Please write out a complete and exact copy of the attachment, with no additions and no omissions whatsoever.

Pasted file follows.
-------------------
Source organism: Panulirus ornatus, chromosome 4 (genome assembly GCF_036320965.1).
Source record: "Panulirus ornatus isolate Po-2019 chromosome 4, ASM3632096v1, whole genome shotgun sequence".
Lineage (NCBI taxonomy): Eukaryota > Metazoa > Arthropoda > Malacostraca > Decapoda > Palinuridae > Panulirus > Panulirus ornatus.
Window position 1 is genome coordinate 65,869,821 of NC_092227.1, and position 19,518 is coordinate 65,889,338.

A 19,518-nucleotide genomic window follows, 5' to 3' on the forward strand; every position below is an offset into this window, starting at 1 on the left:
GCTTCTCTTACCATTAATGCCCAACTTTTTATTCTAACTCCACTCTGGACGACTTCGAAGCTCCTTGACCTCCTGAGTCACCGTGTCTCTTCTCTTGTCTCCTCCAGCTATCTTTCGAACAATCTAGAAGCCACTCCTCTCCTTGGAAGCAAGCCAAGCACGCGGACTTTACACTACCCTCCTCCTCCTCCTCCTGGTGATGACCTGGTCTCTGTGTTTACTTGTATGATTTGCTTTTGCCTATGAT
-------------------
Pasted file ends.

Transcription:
Source organism: Panulirus ornatus, chromosome 4 (genome assembly GCF_036320965.1).
Source record: "Panulirus ornatus isolate Po-2019 chromosome 4, ASM3632096v1, whole genome shotgun sequence".
Lineage (NCBI taxonomy): Eukaryota > Metazoa > Arthropoda > Malacostraca > Decapoda > Palinuridae > Panulirus > Panulirus ornatus.
Window position 1 is genome coordinate 65,869,821 of NC_092227.1, and position 19,518 is coordinate 65,889,338.

A 19,518-nucleotide genomic window follows, 5' to 3' on the forward strand; every position below is an offset into this window, starting at 1 on the left:
GCTTCTCTTACCATTAATGCCCAACTTTTTATTCTAACTCCACTCTGGACGACTTCGAAGCTCCTTGACCTCCTGAGTCACCGTGTCTCTTCTCTTGTCTCCTCCAGCTATCTTTCGAACAATCTAGAAGCCACTCCTCTCCTTGGAAGCAAGCCAAGCACGCGGACTTTACACTACCCTCCTCCTCCTCCTCCTGGTGATGACCTGGTCTCTGTGTTTACTTGTATGATTTGCTTTTGCCTATGAT